Thursday, August 23, 2012

Apple Fixes Small Bugs in Favor of Large Ones

Topher Kessler seems to have gotten it right about the OS X 10.8.1 update to Mountain Lion. I would not dismiss the bug fixes as being merely cosmetic (nor did he); but he was certainly right to observe that “true” bugs (as he called them) would probably not be repaired. Thus, Safari is still in a bad way, often going into a coma while trying to load a Web page with too much (read “advertising”) on it; and all you can do is stop the load and try again. (Of course, you cannot do this when Activity Monitor tells you that Safari is not responding, which is basically what the spinning rainbow say. When that happens, you may have no alternative other than Force Quit.)

I suppose the most informative paragraph in Kessler article was his first:
Generally when Apple releases a major upgrade to OS X, it quickly follows with an update to tackle some of the immediate and outstanding bugs with the software. The time frame for this update has been between 13 days (for Snow Leopard) to 26 days (for Lion), and while Mountain Lion has gone for about a month so far in its initial release, the first update is now available and addresses pertinent problems with Thunderbolt audio noise and Mail accounts not working, among other issues.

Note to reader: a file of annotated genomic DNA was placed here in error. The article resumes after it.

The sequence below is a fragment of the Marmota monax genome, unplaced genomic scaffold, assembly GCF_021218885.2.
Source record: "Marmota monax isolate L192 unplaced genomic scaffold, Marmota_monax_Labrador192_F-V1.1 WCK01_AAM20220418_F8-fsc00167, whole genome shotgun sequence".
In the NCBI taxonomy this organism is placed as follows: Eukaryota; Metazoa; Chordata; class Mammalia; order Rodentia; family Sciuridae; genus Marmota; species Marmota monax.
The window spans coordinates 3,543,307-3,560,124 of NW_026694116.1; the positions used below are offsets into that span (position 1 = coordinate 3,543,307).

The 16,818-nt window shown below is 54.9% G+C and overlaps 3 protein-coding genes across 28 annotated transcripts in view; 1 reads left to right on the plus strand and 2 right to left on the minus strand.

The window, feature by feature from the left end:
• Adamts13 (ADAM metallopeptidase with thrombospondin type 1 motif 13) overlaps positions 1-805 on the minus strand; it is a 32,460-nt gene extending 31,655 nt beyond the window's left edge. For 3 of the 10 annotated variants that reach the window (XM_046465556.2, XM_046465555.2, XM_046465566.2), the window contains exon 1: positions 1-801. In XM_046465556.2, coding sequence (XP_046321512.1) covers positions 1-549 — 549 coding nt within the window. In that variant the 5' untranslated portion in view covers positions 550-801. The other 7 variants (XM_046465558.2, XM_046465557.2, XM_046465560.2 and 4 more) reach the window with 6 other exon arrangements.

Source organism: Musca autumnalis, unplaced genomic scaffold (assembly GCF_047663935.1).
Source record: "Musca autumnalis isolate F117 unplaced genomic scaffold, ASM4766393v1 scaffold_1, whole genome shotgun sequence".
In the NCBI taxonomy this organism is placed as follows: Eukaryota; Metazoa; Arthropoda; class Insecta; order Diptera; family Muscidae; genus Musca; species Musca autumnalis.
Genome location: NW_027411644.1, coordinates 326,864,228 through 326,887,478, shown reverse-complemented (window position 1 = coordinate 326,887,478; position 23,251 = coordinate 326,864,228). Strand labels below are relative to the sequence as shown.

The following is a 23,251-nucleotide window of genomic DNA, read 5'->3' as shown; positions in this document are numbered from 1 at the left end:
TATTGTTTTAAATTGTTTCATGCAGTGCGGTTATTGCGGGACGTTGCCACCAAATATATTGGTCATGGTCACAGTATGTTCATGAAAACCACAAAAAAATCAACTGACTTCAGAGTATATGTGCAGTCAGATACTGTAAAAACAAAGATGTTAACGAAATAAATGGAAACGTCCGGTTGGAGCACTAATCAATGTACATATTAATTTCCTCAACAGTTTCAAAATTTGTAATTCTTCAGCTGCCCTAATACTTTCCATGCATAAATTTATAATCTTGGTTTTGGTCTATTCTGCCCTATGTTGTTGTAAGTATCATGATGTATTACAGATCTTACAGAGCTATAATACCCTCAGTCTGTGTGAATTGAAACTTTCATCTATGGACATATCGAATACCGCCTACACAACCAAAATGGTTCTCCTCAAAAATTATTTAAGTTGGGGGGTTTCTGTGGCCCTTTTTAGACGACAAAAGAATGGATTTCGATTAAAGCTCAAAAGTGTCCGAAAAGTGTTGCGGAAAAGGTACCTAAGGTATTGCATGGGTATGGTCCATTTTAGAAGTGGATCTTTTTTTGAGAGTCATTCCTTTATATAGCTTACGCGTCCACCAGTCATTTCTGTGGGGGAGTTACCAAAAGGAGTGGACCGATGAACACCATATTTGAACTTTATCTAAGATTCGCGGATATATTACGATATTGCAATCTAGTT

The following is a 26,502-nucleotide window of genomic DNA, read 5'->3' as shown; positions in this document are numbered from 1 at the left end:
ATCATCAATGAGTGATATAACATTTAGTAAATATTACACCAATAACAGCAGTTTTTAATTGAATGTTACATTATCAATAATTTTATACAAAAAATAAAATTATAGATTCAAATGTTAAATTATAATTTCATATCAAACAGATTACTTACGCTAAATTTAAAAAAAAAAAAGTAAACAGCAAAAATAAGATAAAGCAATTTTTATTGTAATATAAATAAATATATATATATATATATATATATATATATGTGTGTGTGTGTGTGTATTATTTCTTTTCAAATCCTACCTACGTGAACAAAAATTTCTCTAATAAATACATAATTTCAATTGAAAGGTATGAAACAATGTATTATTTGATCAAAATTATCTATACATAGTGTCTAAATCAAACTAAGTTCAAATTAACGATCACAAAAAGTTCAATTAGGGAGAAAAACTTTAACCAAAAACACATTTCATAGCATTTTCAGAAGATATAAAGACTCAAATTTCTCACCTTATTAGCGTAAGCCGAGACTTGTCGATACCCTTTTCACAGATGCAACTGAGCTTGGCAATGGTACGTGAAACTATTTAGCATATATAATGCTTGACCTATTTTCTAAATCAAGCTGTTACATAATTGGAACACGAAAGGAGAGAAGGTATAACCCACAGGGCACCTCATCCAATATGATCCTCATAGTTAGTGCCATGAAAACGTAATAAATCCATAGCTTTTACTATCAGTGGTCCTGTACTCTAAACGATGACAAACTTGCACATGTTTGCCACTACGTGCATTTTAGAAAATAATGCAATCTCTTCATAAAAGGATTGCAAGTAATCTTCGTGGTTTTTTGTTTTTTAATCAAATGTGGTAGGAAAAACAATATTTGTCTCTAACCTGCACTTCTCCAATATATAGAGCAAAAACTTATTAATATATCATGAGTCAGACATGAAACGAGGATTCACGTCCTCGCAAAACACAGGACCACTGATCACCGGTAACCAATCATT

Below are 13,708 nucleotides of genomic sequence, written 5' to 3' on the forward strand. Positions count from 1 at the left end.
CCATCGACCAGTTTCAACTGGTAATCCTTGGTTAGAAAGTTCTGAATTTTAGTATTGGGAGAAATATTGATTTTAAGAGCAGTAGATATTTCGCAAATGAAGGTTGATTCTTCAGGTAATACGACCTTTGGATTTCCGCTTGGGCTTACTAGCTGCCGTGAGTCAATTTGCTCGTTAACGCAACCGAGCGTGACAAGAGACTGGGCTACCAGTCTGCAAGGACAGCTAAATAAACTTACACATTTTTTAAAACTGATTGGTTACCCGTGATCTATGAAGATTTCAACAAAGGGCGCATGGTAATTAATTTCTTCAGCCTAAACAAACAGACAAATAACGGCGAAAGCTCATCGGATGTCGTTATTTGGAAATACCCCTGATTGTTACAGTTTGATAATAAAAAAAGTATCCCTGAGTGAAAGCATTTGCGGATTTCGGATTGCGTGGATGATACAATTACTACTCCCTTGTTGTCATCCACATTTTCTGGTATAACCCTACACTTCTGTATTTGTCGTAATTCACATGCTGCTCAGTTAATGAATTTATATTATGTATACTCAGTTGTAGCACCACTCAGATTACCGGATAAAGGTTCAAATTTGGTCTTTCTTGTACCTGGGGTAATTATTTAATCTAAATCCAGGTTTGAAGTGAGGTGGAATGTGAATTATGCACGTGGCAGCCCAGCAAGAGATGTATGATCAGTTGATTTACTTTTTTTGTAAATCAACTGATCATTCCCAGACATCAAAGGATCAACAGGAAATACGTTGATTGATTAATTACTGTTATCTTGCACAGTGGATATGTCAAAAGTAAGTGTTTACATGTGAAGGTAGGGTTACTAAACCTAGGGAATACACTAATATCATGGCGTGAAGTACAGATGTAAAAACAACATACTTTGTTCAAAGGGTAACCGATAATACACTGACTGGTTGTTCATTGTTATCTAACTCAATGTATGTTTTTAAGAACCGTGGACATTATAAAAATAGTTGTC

My guess is that Apple has now gotten itself smart enough to know a “real” (thank you, Topher) bug when one surfaces. They may even be smart enough to know that they cannot solve these problems as effectively as they used to do. In other words they are now in a resource problem that they cannot manage, either because they no longer have the resources at all or because they believe that resources are more “cost-effective” when applied to mobile devices, rather than desktops and laptops. This may mean that Apple has seen the future and decided that people no longer write nor file stuff for later use any more. Has it come to the point that, when my PowerBook is getting ready to give up the ghost, I shall have to choose a vendor on the basis of whether or not I am viewed as a dinosaur fending off extinction?

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